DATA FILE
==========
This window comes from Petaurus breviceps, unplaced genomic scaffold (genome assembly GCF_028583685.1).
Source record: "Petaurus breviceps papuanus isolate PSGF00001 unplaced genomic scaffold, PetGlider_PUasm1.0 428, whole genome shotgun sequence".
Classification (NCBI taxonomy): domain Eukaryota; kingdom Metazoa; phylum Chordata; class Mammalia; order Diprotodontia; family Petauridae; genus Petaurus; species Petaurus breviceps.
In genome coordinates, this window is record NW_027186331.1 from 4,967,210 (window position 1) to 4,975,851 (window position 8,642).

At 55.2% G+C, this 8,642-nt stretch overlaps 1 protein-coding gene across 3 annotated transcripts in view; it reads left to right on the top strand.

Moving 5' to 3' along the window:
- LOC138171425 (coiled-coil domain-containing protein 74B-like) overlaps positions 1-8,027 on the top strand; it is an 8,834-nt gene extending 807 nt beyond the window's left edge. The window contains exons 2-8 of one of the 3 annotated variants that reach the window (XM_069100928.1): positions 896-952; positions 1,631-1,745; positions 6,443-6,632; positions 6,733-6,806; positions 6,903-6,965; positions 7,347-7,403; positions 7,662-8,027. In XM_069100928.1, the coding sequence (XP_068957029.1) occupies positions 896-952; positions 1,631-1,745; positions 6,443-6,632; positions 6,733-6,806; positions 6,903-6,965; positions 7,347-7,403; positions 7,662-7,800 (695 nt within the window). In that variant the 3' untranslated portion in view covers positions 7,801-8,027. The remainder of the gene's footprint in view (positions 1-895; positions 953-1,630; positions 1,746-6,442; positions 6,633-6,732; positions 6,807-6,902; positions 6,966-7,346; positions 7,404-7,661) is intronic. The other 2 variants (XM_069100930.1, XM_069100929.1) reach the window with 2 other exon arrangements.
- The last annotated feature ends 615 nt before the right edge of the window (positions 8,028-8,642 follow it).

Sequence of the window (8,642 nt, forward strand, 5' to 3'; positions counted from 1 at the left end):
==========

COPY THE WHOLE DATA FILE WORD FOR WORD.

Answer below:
This window comes from Petaurus breviceps, unplaced genomic scaffold (genome assembly GCF_028583685.1).
Source record: "Petaurus breviceps papuanus isolate PSGF00001 unplaced genomic scaffold, PetGlider_PUasm1.0 428, whole genome shotgun sequence".
Classification (NCBI taxonomy): domain Eukaryota; kingdom Metazoa; phylum Chordata; class Mammalia; order Diprotodontia; family Petauridae; genus Petaurus; species Petaurus breviceps.
In genome coordinates, this window is record NW_027186331.1 from 4,967,210 (window position 1) to 4,975,851 (window position 8,642).

At 55.2% G+C, this 8,642-nt stretch overlaps 1 protein-coding gene across 3 annotated transcripts in view; it reads left to right on the top strand.

Moving 5' to 3' along the window:
- LOC138171425 (coiled-coil domain-containing protein 74B-like) overlaps positions 1-8,027 on the top strand; it is an 8,834-nt gene extending 807 nt beyond the window's left edge. The window contains exons 2-8 of one of the 3 annotated variants that reach the window (XM_069100928.1): positions 896-952; positions 1,631-1,745; positions 6,443-6,632; positions 6,733-6,806; positions 6,903-6,965; positions 7,347-7,403; positions 7,662-8,027. In XM_069100928.1, the coding sequence (XP_068957029.1) occupies positions 896-952; positions 1,631-1,745; positions 6,443-6,632; positions 6,733-6,806; positions 6,903-6,965; positions 7,347-7,403; positions 7,662-7,800 (695 nt within the window). In that variant the 3' untranslated portion in view covers positions 7,801-8,027. The remainder of the gene's footprint in view (positions 1-895; positions 953-1,630; positions 1,746-6,442; positions 6,633-6,732; positions 6,807-6,902; positions 6,966-7,346; positions 7,404-7,661) is intronic. The other 2 variants (XM_069100930.1, XM_069100929.1) reach the window with 2 other exon arrangements.
- The last annotated feature ends 615 nt before the right edge of the window (positions 8,028-8,642 follow it).

Sequence of the window (8,642 nt, forward strand, 5' to 3'; positions counted from 1 at the left end):